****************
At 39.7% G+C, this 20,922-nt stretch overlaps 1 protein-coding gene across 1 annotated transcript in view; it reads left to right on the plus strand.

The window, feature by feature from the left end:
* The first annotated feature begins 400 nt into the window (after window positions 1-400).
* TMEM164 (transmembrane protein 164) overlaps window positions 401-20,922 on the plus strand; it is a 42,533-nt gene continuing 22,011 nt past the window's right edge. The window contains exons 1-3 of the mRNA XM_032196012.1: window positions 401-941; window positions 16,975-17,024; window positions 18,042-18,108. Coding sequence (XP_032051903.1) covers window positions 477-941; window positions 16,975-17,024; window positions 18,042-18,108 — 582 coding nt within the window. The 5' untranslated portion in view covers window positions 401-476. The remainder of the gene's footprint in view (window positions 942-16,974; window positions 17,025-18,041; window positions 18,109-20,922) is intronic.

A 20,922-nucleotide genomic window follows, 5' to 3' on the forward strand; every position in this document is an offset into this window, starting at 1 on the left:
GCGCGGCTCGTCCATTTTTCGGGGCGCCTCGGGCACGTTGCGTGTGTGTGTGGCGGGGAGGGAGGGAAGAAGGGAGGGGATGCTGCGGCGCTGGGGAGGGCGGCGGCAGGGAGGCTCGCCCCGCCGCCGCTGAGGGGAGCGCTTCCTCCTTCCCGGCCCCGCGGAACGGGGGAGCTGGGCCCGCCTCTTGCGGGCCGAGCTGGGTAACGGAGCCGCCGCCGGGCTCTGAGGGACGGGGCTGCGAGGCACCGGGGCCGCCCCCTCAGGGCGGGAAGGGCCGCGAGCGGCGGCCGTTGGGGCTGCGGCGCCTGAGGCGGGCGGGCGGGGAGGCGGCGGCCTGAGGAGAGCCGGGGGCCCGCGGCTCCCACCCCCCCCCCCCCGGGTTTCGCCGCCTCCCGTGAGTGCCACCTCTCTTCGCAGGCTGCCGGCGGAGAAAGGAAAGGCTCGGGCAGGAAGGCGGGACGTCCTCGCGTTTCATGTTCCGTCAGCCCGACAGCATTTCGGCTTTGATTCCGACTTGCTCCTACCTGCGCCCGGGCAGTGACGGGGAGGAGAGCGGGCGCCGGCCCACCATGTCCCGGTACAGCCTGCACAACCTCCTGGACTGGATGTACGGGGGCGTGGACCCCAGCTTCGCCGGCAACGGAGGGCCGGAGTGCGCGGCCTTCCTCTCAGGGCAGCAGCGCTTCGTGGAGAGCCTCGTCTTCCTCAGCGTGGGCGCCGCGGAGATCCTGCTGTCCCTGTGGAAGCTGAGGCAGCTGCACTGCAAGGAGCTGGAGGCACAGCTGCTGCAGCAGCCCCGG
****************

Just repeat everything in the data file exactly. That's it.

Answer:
At 39.7% G+C, this 20,922-nt stretch overlaps 1 protein-coding gene across 1 annotated transcript in view; it reads left to right on the plus strand.

The window, feature by feature from the left end:
* The first annotated feature begins 400 nt into the window (after window positions 1-400).
* TMEM164 (transmembrane protein 164) overlaps window positions 401-20,922 on the plus strand; it is a 42,533-nt gene continuing 22,011 nt past the window's right edge. The window contains exons 1-3 of the mRNA XM_032196012.1: window positions 401-941; window positions 16,975-17,024; window positions 18,042-18,108. Coding sequence (XP_032051903.1) covers window positions 477-941; window positions 16,975-17,024; window positions 18,042-18,108 — 582 coding nt within the window. The 5' untranslated portion in view covers window positions 401-476. The remainder of the gene's footprint in view (window positions 942-16,974; window positions 17,025-18,041; window positions 18,109-20,922) is intronic.

A 20,922-nucleotide genomic window follows, 5' to 3' on the forward strand; every position in this document is an offset into this window, starting at 1 on the left:
GCGCGGCTCGTCCATTTTTCGGGGCGCCTCGGGCACGTTGCGTGTGTGTGTGGCGGGGAGGGAGGGAAGAAGGGAGGGGATGCTGCGGCGCTGGGGAGGGCGGCGGCAGGGAGGCTCGCCCCGCCGCCGCTGAGGGGAGCGCTTCCTCCTTCCCGGCCCCGCGGAACGGGGGAGCTGGGCCCGCCTCTTGCGGGCCGAGCTGGGTAACGGAGCCGCCGCCGGGCTCTGAGGGACGGGGCTGCGAGGCACCGGGGCCGCCCCCTCAGGGCGGGAAGGGCCGCGAGCGGCGGCCGTTGGGGCTGCGGCGCCTGAGGCGGGCGGGCGGGGAGGCGGCGGCCTGAGGAGAGCCGGGGGCCCGCGGCTCCCACCCCCCCCCCCCCGGGTTTCGCCGCCTCCCGTGAGTGCCACCTCTCTTCGCAGGCTGCCGGCGGAGAAAGGAAAGGCTCGGGCAGGAAGGCGGGACGTCCTCGCGTTTCATGTTCCGTCAGCCCGACAGCATTTCGGCTTTGATTCCGACTTGCTCCTACCTGCGCCCGGGCAGTGACGGGGAGGAGAGCGGGCGCCGGCCCACCATGTCCCGGTACAGCCTGCACAACCTCCTGGACTGGATGTACGGGGGCGTGGACCCCAGCTTCGCCGGCAACGGAGGGCCGGAGTGCGCGGCCTTCCTCTCAGGGCAGCAGCGCTTCGTGGAGAGCCTCGTCTTCCTCAGCGTGGGCGCCGCGGAGATCCTGCTGTCCCTGTGGAAGCTGAGGCAGCTGCACTGCAAGGAGCTGGAGGCACAGCTGCTGCAGCAGCCCCGG